"Suddenly, I utter an exclamation of joy," Pons wrote. " 'What is it?' Foucauld asks me. 'Look over there, there. Do you see these tents?' "
"And it was Mongolian tribesmen," Tony says. "And they were saved yet again."
The tribesmen brought oxen to pull the Mototri to the safety of their camp. But Pons couldn’t let go of the fact that it was locals, and not his fellow drivers, who had saved him.
"I think, Karen, you read one the reports that I read when he said, you know, that 'My house,' you know, meaning his whole family house, had put so much into this," Tony says.
"And all this is destroyed by the lack of comradeship of my companions of the road," Pons wrote.
"He tried all the options to try and, you know, get the Mototri out of there," Tony says. "But he had to leave all spare parts. He had to leave the trike."
Pons and Foucauld eventually made it back home, riding with a caravan of camels part of the way.
When Pons’ account was printed in a French magazine two months later — in late August 1907 — Prince Scipione Borghese had already arrived in Paris, three weeks ahead of the second-place finisher. Nobody ever went back for Auguste Pons and Oscar Foucauld.
"But it’s already old history. We cheer those who finish the race," Pons wrote. "And I have already been forgotten."
'Making It A Happy Ending'
On day three of the 2019 rally, Anton Gonnissen had made it further than Pons ever had, but he was still in Mongolia, and he had yet to face his biggest challenge.
"Let's skip ahead to day seven," I say. "What happened with your axle then?"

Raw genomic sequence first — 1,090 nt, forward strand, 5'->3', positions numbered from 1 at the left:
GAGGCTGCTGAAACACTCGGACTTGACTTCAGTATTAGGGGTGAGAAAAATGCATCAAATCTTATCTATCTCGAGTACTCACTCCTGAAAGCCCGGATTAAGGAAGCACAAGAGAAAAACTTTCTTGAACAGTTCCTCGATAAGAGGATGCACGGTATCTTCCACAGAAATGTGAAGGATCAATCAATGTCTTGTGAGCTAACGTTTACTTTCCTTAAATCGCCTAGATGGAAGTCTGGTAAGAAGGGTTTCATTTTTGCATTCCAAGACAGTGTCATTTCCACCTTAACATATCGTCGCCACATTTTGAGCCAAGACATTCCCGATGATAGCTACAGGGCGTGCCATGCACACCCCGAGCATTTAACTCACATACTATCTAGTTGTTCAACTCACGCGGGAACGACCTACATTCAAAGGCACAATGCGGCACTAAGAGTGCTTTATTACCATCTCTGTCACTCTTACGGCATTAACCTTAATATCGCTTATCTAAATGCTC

"We drove into the campsite," Anton says. "And I saw people looking at my wheels."
Anton already knew something was going on with his wheels. He’d been staring at them all day. But, just as he and Herman pulled into the campsite, the axle broke completely. The only thing holding the trike together was the pipe that had been inserted into the axle on day two.
"Again, for the second time, I was sure, nearly sure, that the rally was finished," Anton says. "So I was a bit heartbroken for 10 minutes."
The repair took four or five hours, but eventually a Mongolian welder was able to use a rusted piece of scrap metal to fortify the axle.
"At that moment, I sort of realized that probably we were going to make it," Anton says.
I don’t want to say that the rest of the journey was easy. In fact, it was miserable. By the end, Anton Gonnissen could no longer feel two fingers on each hand — they had gone numb from the vibrations coming up the handlebars. But he and Herman passed through Mongolia, then Russia, Kazakhstan, Finland, Estonia, Latvia, Poland and into Germany.
"Once in Germany, you know you're there. Actually, you know you're there. Nothing is gonna go wrong there," Anton says. "And even if it does, you can fix it."
"So take me to the end of the rally. How did it feel to actually legitimately finish this thing that Pons had started?"I ask.
"That's a good question," Anton says. "It didn't — I didn't [feel] anything. So when I arrived in Paris, I thought that the world would be too small, and that explosions would happen in my head, and that I would dance on this amazing, beautiful square. I didn't. I was just extremely happy that it stopped. That it was done. It only came to me a week or so after. Slowly, in bits and pieces.
"I really think — it sounds silly — but, 1907, five teams set out to do something incredible. Four of them arrive. One gets stuck in the Gobi Desert, goes back home. Nobody talks about him anymore. He gets forgotten. Finished. I pick it up 112 years later. I think that the gold medal is his. Or at least his and mine. So what I will do, I'll go back to Paris and put the medal on his grave, making it a happy ending."
Actor Benjamin Bailleux read the words of August Pons. Arlo-Moore Bloom helped produce this story.
This segment aired on December 14, 2019.